I DIDN’T SEE COURT ORDER FOR SALE OF DRILL SHIP
The chickens are coming home to roost on the GNPC drill ship saga, as Former Energy Minister, Hon. Albert Kan Dapaah and his deputy, K.T Hammond would have a lot of explanation to do when they appear before the Judgment Debt Commission to help unravel and the mystery surrounding the sale of the drill ship.
A former Chief Executive Officer of GNPC, Dr. Amos Ofori Kwao, under whose tenure the drill ship was sold to defray a supposed $19.5 million dollar judgment debt to Societe Generale Bank, told the Judgment Debt Commission, headed by Justice Yaw Apaw, that he did not sight any documents from any court, ordering the payment to Societe Generale.
Dr. Amos Ofori Kwao revealed to the Commission that all the matters and documentation relating to the transaction, leading to the sale of the drill ship was virtually handled by the then deputy Minister of Energy, K.T Hammond and the substantive Minister Albert Kan Dapaah, and that the GNPC played no substantive role in the sale.
He intimated that he was only invited to the office of the Attorney General to append his signature to an already drafted letter of attorney, to enable K.T Hammond, who was then in the UK, to sell the ship which had then been seized in Oman on a court order.
Again, neither the proceeds from the sale nor the documentations from the sale was made known to the GNPC, according to the former CEO.
He told the Commission that when he requested information on the transaction from then Deputy Energy Minister, K.T Hammond, he was told in plain words that the information was not for his consumption.
“When Mr. Hammond first came back I asked him what had happened, he said you did not send me anywhere. I was sent by the President and so I have reported to the President,” the former GNPC boss told the Commission.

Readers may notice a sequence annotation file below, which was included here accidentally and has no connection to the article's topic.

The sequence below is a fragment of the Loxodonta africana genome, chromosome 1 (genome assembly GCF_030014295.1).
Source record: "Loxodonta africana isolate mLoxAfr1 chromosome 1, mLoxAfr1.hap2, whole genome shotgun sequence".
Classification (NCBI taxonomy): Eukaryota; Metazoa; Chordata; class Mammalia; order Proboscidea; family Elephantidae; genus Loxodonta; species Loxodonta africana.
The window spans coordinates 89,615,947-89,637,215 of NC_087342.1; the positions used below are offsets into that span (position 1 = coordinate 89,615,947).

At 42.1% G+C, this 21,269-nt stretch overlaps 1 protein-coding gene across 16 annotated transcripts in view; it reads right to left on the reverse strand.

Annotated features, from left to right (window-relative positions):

He narrated further that after a while, he decided to write officially to the Minister in July, requesting details of the transaction, since the ship belonged to the GNPC and the fact that there were a lot of debt obligations that the GNPC had to fulfill at that time.
He said “eventually it was somewhere in October that the Minister wrote back to me that the rig was sold for $24million,” with a breakdown which stated that $19.5 million was used to pay for the debt, $1million for legal fees, with the remaining $3.5million paid into government chest.
Meanwhile, the whereabouts of the 3.5million supposedly paid into government chest still remains a mystery.
His subsequent submissions at the commission pointed to the fact that there were a lot of executive interferences in the administration of the GNPC and all matters relating to the sale of the ship.
When asked why he resigned on principle as CEO of GNPC, when news broke that a project he had assigned a junior officer had gone bad, he said, he took responsibility for a project and resigned, only to realize later that the information on that project, as reported by a newspaper, which he failed to name, was false.
Justice Apaw commended him for standing by his principles, which is rare among public officials in Ghana.
Leave a comment. 0 comment so far.